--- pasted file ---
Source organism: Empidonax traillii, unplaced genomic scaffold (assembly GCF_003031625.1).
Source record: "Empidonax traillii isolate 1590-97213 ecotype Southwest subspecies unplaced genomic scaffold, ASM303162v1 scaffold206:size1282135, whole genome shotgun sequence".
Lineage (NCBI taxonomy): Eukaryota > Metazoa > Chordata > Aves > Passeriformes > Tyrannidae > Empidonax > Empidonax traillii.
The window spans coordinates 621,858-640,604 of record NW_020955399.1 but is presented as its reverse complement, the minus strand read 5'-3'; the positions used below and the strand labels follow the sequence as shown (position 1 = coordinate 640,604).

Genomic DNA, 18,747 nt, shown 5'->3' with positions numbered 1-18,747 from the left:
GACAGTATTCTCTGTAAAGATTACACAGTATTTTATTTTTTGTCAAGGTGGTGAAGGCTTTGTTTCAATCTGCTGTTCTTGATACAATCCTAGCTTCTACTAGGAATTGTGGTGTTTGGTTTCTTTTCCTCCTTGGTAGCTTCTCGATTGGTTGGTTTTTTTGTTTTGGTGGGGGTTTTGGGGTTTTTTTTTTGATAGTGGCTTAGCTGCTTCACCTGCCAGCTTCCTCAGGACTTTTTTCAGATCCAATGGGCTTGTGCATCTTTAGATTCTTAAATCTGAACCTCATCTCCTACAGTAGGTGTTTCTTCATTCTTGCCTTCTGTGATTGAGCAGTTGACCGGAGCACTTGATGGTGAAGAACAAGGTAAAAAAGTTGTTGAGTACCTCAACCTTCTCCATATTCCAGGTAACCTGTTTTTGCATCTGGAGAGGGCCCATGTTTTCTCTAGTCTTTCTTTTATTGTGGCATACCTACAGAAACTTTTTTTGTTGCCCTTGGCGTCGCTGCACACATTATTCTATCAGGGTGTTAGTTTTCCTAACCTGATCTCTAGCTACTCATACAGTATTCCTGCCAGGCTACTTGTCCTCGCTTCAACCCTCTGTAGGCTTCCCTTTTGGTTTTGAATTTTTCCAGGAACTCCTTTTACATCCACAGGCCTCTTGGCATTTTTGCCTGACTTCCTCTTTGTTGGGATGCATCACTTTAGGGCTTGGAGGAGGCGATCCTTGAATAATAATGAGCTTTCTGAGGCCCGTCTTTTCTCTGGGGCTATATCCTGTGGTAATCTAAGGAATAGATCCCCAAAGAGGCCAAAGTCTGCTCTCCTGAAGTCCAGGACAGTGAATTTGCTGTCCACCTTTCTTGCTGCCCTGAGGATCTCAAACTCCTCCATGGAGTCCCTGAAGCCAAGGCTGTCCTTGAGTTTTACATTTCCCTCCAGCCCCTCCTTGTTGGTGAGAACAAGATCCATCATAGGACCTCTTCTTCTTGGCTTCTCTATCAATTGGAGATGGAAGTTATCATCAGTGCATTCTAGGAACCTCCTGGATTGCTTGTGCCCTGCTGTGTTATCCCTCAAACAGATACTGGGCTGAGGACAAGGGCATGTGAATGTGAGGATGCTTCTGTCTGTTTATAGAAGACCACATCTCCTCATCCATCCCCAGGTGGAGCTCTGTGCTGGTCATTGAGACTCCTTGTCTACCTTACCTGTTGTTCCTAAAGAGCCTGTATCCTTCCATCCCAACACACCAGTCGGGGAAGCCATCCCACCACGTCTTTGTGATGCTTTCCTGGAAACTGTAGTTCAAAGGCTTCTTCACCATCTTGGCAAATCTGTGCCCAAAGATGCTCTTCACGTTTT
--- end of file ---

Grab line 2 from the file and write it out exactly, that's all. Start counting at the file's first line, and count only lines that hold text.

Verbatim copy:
Source record: "Empidonax traillii isolate 1590-97213 ecotype Southwest subspecies unplaced genomic scaffold, ASM303162v1 scaffold206:size1282135, whole genome shotgun sequence".